Hundreds Dead in Ghana Infrastructure Failure

municipal workers cleaning massive open sewers. accra, ghana, photo by z/Flickr

municipal workers cleaning massive open sewers. accra, ghana, photo by z/Flickr

GHANA, Accra - In a similar pattern to other African capitals, Accra has snowballed to four million residents, doubling in size within the last 20-years. This growth means that Ghana's capital has a growing population that increasingly puts pressure on a city that still relies on a colonial-era drain and sewage system that covers only 15% of the city.

The weak system of open sewers and water streams leading out of the city are further impeded by the massive amounts of trash that have collected in them over the years. Due to this congested network, heavy rains and tropical storms in the area cause massive, widespread flooding across the capital that in turn results in casualties, ruined infrastructure and new disasters.

Earlier this month, a flood in Accra caused many people to take cover at a gas station. However, their refuge was foiled by the horribly poor infrastructure in the country as torrential rains seeped into the underground fuel tanks, and once accidentally lit, resulted in over 200 deaths.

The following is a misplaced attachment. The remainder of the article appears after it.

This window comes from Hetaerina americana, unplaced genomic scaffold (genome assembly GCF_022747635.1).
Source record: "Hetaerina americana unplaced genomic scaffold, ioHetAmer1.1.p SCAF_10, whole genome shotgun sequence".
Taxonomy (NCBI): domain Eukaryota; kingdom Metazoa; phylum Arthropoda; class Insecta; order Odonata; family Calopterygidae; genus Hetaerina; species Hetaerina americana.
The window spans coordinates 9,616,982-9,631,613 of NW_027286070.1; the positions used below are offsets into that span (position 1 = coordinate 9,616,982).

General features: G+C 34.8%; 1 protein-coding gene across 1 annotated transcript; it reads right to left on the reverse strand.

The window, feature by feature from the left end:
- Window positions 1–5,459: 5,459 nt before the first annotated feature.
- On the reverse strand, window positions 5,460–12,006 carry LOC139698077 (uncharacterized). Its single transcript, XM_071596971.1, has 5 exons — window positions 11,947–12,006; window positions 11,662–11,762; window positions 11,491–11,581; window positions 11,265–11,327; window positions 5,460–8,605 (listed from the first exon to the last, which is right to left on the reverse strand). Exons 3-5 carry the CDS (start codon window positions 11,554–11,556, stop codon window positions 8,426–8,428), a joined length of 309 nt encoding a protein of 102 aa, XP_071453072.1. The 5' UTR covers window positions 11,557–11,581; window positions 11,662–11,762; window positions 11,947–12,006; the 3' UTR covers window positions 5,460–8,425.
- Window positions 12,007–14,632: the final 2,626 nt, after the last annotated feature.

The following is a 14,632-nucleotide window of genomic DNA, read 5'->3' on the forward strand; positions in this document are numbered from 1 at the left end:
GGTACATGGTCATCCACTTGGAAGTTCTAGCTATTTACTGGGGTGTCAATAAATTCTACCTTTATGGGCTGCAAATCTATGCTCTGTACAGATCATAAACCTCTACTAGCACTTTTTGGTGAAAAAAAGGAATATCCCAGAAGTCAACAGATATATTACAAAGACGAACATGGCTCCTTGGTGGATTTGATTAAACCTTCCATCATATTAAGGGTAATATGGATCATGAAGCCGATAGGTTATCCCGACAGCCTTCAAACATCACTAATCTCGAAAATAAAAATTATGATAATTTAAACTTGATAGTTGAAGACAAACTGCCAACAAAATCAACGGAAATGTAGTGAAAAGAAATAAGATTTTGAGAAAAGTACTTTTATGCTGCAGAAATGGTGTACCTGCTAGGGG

After such a horrible accident, President John Mahama chose the next day to credit the disaster to zoning and gutters filled with debris, instead of bringing more of the weight onto political leadership. The government's track record is hard to ignore, though, as millions have been poured into the country over the years specifically for infrastructure, yet little is to be shown for it. There was the Korle Lagoon Ecological Restoration Project, worth $160 million, that was supposed to remove trash from the waterway and restore it to its pristine original state. Years later, mounds of debris remain and the lagoon continues to flood whenever it rains.

In a bizarre, similar scenario, the Ghanaian government promised the people a $595 million Drainage Alleviation Project, funded through the US' Import-Export Bank. The project would include storm drains, trash collection systems and a waste water treatment plant. The government launched the life-changing project with a grand ceremony in 2013, but as it turns out, they had not even applied for the loan yet.

Based on the millions of dollars of funding that have made it to the country, alongside the promises of the country's leadership, Ghanaians are left wondering what has happened to the proposed projects. Deaths and destruction from an issue that could be mitigated by proper drainage is inexcusable, and a clear display of leaders' lack of resolve and dedication to the country's water and sanitation systems.

Africa Correspondent: @JessamyNichols
LinkedIn: Jessamy Nichols